You’ve heard the expression ‘conflict is an opportunity’. But you’re not sure how to create opportunities when you’re dealing with difficult people or aggressive behaviours. This article explains how asking the right questions – solution focussed questions – can help you turn tantrums into collaborative conversations.
Solution focussed questions direct attention towards ways of solving problems. At the same time, they shift the focus of a conversation away from ‘blaming, shaming or proclaiming’ behaviours. This means they’re a very useful tool for dealing with difficult people in fight mode. Once you master solution focussed questions, you’ll be able to:
- Treat criticism as an attack on the problem, rather than reacting defensively
- Shift energy towards sorting out an issues, rather than dwelling on why that issue exists
- Respond to blaming statements by redirecting the discussion towards solving the problem and resolving conflict
- Help highly emotional people shift back into logical thinking mode
So what’s involved in asking solution focussed questions? The main thing to remember is that you’re using questions to direct the conversation towards positive results. If a difficult co-worker is talking about how bad a problem is, use questions to get them thinking about how to solve it. If they’re screaming about who is to blame for a negative situation, ask them what needs to happen to improve the situation.
It helps to use six guidelines when asking solution focussed questions.
1. Give the other person 90 percent of airtime
You’re doing an excellent job of solution focussed questioning if the other person talks for 90 percent of the time. Obviously, this means you should talk for no more than 10 percent of the time. The rest of the time you should be listening actively. When you do contribute, your input should consist of questions and reflective statements only.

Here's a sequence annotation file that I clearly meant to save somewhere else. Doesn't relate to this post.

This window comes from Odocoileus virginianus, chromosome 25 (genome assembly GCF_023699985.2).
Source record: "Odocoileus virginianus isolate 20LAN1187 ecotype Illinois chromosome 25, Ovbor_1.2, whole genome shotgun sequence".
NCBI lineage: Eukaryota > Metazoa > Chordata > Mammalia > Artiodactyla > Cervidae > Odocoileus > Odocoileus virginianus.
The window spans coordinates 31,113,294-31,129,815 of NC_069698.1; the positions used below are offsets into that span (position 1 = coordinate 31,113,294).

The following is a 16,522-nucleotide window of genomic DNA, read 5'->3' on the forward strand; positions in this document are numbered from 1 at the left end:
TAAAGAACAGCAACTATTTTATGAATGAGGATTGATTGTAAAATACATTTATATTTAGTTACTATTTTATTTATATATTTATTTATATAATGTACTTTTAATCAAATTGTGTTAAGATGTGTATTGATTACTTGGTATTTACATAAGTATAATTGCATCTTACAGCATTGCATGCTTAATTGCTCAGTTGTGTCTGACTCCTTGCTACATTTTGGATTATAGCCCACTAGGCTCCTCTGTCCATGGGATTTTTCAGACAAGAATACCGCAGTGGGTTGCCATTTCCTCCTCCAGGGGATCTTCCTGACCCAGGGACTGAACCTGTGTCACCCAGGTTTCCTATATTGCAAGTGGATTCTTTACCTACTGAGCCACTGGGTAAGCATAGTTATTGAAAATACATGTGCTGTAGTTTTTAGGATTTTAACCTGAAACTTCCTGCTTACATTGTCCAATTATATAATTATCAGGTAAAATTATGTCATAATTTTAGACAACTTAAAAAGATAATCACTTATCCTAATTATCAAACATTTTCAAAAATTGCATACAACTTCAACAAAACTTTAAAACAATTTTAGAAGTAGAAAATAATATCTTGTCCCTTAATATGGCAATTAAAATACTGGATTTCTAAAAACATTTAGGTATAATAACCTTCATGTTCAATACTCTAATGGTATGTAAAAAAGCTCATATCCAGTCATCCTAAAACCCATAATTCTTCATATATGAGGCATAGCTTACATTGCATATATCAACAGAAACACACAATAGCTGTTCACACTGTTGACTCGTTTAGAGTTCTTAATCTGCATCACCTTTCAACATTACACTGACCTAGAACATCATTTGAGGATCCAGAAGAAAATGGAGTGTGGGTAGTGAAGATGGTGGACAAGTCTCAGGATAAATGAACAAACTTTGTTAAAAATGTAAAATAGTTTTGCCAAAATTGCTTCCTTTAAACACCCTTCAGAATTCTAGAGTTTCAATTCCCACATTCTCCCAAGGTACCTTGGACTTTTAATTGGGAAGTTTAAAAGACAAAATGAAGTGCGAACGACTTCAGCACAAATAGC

Actively avoid commenting on the other person’s ideas, telling your own stories, making suggestions or giving advice. All of these behaviours can be interpreted as directive or intrusive, so they are likely to trigger defensive reactions if you are dealing with difficult people or contentious issues. Remember that the point of asking solution focussed questions is to give the other person space to express, expand and refine their ideas. Even when other people use difficult behaviour you can listen to them.
2. Use Socratic questions to guide positive thinking
Named after the ancient Greek philosopher Socrates, Socratic questions are teaching questions. The purpose of using Socratic questions during the conflict resolution process is to engage people in problem solving. This means using your questions to guide others’ thinking processes. Use a systematic questioning process to break larger issues into manageable pieces and to promote a logical approach to sorting out problems.
Remember that good teaching questions focus on building optimistic thinking patterns. They direct attention towards possibilities for action, rather than spotlighting the past or drilling down to the details of the problem. When you’re in solution focussed mode, ask questions which prompt for positive, new ideas about how things can change in the future. For example:
- If this problem was solved tomorrow, what would be different?
- How would you like things to change?
- How could this problem be so solved?
- What are all the options for solving this?
- What can you do about this?
- What steps can we take to sort this out?
Remember that every question you ask should have a problem-solving purpose. Avoid asking for irrelevant details about how the problem is manifesting itself or why the problem exists. Instead, prompt the other person – even if they are a negative person – to take ownership of the problem solving process.